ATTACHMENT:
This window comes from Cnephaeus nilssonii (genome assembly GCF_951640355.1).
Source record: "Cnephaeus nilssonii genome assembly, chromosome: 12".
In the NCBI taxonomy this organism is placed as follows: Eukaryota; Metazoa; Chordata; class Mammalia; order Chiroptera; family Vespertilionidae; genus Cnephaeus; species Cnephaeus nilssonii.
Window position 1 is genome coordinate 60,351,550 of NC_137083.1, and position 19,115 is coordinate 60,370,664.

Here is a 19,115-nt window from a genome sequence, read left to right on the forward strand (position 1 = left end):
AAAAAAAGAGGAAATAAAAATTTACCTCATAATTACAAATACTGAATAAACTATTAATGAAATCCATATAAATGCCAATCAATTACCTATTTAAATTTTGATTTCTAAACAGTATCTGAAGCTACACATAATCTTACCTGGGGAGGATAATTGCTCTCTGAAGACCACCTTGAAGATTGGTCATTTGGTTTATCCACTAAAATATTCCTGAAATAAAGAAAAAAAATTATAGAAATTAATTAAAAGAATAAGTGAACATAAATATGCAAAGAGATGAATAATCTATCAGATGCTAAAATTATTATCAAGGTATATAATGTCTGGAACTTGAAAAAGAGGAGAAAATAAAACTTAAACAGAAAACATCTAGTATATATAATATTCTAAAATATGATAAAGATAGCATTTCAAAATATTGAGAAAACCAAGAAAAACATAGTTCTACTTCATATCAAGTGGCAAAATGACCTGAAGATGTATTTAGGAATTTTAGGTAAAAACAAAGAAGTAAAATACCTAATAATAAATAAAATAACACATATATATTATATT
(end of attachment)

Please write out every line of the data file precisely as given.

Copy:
This window comes from Cnephaeus nilssonii (genome assembly GCF_951640355.1).
Source record: "Cnephaeus nilssonii genome assembly, chromosome: 12".
In the NCBI taxonomy this organism is placed as follows: Eukaryota; Metazoa; Chordata; class Mammalia; order Chiroptera; family Vespertilionidae; genus Cnephaeus; species Cnephaeus nilssonii.
Window position 1 is genome coordinate 60,351,550 of NC_137083.1, and position 19,115 is coordinate 60,370,664.

Here is a 19,115-nt window from a genome sequence, read left to right on the forward strand (position 1 = left end):
AAAAAAAGAGGAAATAAAAATTTACCTCATAATTACAAATACTGAATAAACTATTAATGAAATCCATATAAATGCCAATCAATTACCTATTTAAATTTTGATTTCTAAACAGTATCTGAAGCTACACATAATCTTACCTGGGGAGGATAATTGCTCTCTGAAGACCACCTTGAAGATTGGTCATTTGGTTTATCCACTAAAATATTCCTGAAATAAAGAAAAAAAATTATAGAAATTAATTAAAAGAATAAGTGAACATAAATATGCAAAGAGATGAATAATCTATCAGATGCTAAAATTATTATCAAGGTATATAATGTCTGGAACTTGAAAAAGAGGAGAAAATAAAACTTAAACAGAAAACATCTAGTATATATAATATTCTAAAATATGATAAAGATAGCATTTCAAAATATTGAGAAAACCAAGAAAAACATAGTTCTACTTCATATCAAGTGGCAAAATGACCTGAAGATGTATTTAGGAATTTTAGGTAAAAACAAAGAAGTAAAATACCTAATAATAAATAAAATAACACATATATATTATATT